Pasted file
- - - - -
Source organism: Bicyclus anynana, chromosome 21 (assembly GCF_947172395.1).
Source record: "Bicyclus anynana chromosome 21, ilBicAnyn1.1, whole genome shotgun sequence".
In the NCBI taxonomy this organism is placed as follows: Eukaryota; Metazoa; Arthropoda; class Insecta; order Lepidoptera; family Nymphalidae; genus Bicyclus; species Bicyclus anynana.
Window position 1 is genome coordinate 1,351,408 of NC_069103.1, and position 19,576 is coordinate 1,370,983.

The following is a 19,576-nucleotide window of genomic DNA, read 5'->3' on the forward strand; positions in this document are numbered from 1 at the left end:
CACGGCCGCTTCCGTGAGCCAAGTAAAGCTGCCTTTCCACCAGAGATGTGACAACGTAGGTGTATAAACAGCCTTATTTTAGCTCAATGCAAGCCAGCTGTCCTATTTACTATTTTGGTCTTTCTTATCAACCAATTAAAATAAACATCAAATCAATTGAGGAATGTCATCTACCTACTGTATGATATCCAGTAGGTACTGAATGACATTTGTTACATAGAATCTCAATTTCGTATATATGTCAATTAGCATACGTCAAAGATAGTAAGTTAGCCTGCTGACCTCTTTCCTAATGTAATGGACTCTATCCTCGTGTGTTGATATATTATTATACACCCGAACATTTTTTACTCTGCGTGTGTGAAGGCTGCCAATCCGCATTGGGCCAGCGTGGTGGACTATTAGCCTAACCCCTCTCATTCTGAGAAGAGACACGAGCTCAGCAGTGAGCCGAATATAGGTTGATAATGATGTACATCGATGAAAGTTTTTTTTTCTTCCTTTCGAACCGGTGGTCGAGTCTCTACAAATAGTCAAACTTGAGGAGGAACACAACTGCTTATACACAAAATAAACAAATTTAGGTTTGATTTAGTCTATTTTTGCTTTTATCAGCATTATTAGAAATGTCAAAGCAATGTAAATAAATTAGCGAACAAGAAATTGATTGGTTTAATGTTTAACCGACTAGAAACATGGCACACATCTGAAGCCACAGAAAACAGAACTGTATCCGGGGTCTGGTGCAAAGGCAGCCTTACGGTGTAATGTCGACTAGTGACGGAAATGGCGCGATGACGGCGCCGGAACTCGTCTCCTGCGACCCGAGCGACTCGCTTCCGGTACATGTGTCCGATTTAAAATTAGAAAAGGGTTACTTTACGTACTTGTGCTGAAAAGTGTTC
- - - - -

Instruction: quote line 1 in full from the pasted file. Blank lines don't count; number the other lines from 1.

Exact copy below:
Source organism: Bicyclus anynana, chromosome 21 (assembly GCF_947172395.1).